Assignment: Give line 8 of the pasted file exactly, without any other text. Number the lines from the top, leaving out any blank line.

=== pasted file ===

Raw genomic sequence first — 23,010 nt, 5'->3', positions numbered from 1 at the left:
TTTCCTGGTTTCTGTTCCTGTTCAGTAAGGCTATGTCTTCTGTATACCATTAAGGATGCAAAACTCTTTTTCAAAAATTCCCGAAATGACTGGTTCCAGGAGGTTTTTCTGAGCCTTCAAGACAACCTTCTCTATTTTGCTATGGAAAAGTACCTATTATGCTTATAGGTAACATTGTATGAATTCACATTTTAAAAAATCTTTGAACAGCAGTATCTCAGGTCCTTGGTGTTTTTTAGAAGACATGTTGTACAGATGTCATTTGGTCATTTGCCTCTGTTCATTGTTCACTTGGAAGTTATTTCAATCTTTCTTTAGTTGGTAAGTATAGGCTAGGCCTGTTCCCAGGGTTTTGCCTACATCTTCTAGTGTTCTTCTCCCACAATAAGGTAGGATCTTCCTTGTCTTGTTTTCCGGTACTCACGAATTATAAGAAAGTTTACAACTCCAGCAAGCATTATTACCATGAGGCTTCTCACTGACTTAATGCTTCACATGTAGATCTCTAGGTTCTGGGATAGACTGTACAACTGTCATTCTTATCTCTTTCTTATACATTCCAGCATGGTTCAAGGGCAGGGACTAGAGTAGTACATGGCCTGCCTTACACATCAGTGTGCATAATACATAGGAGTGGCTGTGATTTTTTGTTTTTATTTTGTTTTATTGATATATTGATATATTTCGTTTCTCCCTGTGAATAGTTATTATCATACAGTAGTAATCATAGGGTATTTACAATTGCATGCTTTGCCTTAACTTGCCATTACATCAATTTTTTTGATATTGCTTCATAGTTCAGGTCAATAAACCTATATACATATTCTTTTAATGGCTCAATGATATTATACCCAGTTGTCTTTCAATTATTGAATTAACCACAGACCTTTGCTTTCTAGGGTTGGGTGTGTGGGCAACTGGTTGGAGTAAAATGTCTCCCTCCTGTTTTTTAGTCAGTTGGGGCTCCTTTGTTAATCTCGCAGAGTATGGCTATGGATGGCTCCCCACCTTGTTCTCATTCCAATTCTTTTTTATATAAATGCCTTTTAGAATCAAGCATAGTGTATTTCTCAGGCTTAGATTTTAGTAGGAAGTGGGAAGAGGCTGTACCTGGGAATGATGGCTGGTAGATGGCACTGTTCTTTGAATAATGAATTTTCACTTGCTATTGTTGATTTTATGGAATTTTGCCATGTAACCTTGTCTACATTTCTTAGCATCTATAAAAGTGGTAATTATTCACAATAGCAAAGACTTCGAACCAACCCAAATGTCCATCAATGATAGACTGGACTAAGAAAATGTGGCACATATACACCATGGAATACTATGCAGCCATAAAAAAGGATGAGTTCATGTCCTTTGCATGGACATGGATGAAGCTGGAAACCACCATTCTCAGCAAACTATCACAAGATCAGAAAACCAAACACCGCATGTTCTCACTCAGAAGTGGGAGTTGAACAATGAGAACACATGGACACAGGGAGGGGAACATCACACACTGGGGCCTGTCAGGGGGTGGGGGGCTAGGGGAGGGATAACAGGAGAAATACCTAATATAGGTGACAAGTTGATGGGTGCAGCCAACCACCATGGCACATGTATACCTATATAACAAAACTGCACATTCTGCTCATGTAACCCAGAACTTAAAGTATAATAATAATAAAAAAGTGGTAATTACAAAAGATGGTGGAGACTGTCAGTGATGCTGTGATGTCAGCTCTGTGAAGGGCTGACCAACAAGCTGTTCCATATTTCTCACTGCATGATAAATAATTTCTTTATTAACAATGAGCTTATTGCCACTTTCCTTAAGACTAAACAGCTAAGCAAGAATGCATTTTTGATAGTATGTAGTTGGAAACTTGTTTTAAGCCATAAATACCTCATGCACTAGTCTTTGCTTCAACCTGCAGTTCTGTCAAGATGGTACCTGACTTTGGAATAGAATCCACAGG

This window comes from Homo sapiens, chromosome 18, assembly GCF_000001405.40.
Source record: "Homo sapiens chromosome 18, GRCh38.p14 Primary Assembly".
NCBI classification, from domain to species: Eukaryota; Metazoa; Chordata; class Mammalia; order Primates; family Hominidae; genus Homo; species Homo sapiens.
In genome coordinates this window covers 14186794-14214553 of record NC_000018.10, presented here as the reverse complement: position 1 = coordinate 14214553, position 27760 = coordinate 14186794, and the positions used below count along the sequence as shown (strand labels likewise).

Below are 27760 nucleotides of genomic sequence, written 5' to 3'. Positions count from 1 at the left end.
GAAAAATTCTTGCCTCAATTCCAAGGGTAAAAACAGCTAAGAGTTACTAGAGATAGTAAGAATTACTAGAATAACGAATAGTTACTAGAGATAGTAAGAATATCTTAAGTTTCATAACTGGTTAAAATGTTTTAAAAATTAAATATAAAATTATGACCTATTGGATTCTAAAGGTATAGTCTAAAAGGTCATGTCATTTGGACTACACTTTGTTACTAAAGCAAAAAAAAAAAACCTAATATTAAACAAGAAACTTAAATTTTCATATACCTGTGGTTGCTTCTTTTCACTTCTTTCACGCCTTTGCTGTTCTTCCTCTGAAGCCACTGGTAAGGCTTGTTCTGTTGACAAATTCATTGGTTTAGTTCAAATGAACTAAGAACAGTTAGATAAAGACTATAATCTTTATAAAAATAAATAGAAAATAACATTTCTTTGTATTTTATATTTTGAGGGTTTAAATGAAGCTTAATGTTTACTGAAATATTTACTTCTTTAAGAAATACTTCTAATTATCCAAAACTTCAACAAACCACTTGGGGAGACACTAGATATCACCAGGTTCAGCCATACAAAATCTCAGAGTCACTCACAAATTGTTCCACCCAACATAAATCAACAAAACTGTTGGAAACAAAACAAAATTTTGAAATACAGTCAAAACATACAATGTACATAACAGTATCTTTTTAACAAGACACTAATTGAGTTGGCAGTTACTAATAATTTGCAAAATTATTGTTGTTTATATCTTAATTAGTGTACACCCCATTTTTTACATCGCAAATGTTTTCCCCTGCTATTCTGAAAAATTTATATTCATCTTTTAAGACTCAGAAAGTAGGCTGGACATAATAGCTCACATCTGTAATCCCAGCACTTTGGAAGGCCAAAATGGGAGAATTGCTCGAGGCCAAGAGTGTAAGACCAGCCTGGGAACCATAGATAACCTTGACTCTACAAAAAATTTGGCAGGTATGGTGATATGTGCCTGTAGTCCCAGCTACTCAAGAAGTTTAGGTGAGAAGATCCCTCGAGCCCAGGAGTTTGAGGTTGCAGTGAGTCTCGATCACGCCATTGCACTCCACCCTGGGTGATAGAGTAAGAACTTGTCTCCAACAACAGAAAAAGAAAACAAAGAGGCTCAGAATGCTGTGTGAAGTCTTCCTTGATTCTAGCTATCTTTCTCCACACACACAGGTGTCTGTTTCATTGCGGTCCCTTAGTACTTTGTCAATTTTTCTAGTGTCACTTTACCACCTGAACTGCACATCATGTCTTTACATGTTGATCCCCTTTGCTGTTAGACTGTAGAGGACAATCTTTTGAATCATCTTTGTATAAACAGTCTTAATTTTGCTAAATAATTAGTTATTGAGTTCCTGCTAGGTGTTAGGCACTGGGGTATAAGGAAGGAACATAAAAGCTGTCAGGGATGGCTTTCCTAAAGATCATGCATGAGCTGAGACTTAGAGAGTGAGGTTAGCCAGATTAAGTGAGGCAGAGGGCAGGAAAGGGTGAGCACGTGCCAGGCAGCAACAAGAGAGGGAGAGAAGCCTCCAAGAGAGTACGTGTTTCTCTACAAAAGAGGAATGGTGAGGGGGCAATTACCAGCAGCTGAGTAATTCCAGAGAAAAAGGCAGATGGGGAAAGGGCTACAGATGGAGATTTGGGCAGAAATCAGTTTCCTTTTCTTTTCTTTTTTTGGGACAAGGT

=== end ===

GAAAAATTCTTGCCTCAATTCCAAGGGTAAAAACAGCTAAGAGTTACTAGAGATAGTAAGAATTACTAGAATAACGAATAGTTACTAGAGATAGTAAGAATATCTTAAGTTTCATAACTGGTTAAAATGTTTTAAAAATTAAATATAAAATTATGACCTATTGGATTCTAAAGGTATAGTCTAAAAGGTCATGTCATTTGGACTACACTTTGTTACTAAAGCAAAAAAAAAAAACCTAATATTAAACAAGAAACTTAAATTTTCATATACCTGTGGTTGCTTCTTTTCACTTCTTTCACGCCTTTGCTGTTCTTCCTCTGAAGCCACTGGTAAGGCTTGTTCTGTTGACAAATTCATTGGTTTAGTTCAAATGAACTAAGAACAGTTAGATAAAGACTATAATCTTTATAAAAATAAATAGAAAATAACATTTCTTTGTATTTTATATTTTGAGGGTTTAAATGAAGCTTAATGTTTACTGAAATATTTACTTCTTTAAGAAATACTTCTAATTATCCAAAACTTCAACAAACCACTTGGGGAGACACTAGATATCACCAGGTTCAGCCATACAAAATCTCAGAGTCACTCACAAATTGTTCCACCCAACATAAATCAACAAAACTGTTGGAAACAAAACAAAATTTTGAAATACAGTCAAAACATACAATGTACATAACAGTATCTTTTTAACAAGACACTAATTGAGTTGGCAGTTACTAATAATTTGCAAAATTATTGTTGTTTATATCTTAATTAGTGTACACCCCATTTTTTACATCGCAAATGTTTTCCCCTGCTATTCTGAAAAATTTATATTCATCTTTTAAGACTCAGAAAGTAGGCTGGACATAATAGCTCACATCTGTAATCCCAGCACTTTGGAAGGCCAAAATGGGAGAATTGCTCGAGGCCAAGAGTGTAAGACCAGCCTGGGAACCATAGATAACCTTGACTCTACAAAAAATTTGGCAGGTATGGTGATATGTGCCTGTAGTCCCAGCTACTCAAGAAGTTTAGGTGAGAAGATCCCTCGAGCCCAGGAGTTTGAGGTTGCAGTGAGTCTCGATCACGCCATTGCACTCCACCCTGGGTGATAGAGTAAGAACTTGTCTCCAACAACAGAAAAAGAAAACAAAGAGGCTCAGAATGCTGTGTGAAGTCTTCCTTGATTCTAGCTATCTTTCTCCACACACACAGGTGTCTGTTTCATTGCGGTCCCTTAGTACTTTGTCAATTTTTCTAGTGTCACTTTACCACCTGAACTGCACATCATGTCTTTACATGTTGATCCCCTTTGCTGTTAGACTGTAGAGGACAATCTTTTGAATCATCTTTGTATAAACAGTCTTAATTTTGCTAAATAATTAGTTATTGAGTTCCTGCTAGGTGTTAGGCACTGGGGTATAAGGAAGGAACATAAAAGCTGTCAGGGATGGCTTTCCTAAAGATCATGCATGAGCTGAGACTTAGAGAGTGAGGTTAGCCAGATTAAGTGAGGCAGAGGGCAGGAAAGGGTGAGCACGTGCCAGGCAGCAACAAGAGAGGGAGAGAAGCCTCCAAGAGAGTACGTGTTTCTCTACAAAAGAGGAATGGTGAGGGGGCAATTACCAGCAGCTGAGTAATTCCAGAGAAAAAGGCAGATGGGGAAAGGGCTACAGATGGAGATTTGGGCAGAAATCAGTTTCCTTTTCTTTTCTTTTTTTGGGACAAGGT